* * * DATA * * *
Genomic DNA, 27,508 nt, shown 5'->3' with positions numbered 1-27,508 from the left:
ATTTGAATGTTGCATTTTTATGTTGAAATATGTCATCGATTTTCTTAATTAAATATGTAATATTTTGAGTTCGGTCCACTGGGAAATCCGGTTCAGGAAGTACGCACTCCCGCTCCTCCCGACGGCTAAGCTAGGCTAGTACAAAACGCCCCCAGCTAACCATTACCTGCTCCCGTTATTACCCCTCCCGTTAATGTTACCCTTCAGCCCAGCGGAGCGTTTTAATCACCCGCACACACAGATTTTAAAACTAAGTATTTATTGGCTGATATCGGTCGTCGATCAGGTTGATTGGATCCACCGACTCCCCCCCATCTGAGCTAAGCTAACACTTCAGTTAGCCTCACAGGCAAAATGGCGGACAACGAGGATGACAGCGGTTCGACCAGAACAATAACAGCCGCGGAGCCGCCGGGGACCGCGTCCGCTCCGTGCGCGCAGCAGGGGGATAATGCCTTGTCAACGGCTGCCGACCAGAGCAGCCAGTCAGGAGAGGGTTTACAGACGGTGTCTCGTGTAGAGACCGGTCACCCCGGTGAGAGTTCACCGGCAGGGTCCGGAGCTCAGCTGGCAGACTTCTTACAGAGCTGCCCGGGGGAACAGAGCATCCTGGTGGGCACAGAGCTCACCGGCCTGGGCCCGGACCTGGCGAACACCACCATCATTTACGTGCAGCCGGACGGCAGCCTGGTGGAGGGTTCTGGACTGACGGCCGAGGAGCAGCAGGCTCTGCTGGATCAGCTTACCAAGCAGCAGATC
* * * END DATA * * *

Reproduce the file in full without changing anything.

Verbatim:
Genomic DNA, 27,508 nt, shown 5'->3' with positions numbered 1-27,508 from the left:
ATTTGAATGTTGCATTTTTATGTTGAAATATGTCATCGATTTTCTTAATTAAATATGTAATATTTTGAGTTCGGTCCACTGGGAAATCCGGTTCAGGAAGTACGCACTCCCGCTCCTCCCGACGGCTAAGCTAGGCTAGTACAAAACGCCCCCAGCTAACCATTACCTGCTCCCGTTATTACCCCTCCCGTTAATGTTACCCTTCAGCCCAGCGGAGCGTTTTAATCACCCGCACACACAGATTTTAAAACTAAGTATTTATTGGCTGATATCGGTCGTCGATCAGGTTGATTGGATCCACCGACTCCCCCCCATCTGAGCTAAGCTAACACTTCAGTTAGCCTCACAGGCAAAATGGCGGACAACGAGGATGACAGCGGTTCGACCAGAACAATAACAGCCGCGGAGCCGCCGGGGACCGCGTCCGCTCCGTGCGCGCAGCAGGGGGATAATGCCTTGTCAACGGCTGCCGACCAGAGCAGCCAGTCAGGAGAGGGTTTACAGACGGTGTCTCGTGTAGAGACCGGTCACCCCGGTGAGAGTTCACCGGCAGGGTCCGGAGCTCAGCTGGCAGACTTCTTACAGAGCTGCCCGGGGGAACAGAGCATCCTGGTGGGCACAGAGCTCACCGGCCTGGGCCCGGACCTGGCGAACACCACCATCATTTACGTGCAGCCGGACGGCAGCCTGGTGGAGGGTTCTGGACTGACGGCCGAGGAGCAGCAGGCTCTGCTGGATCAGCTTACCAAGCAGCAGATC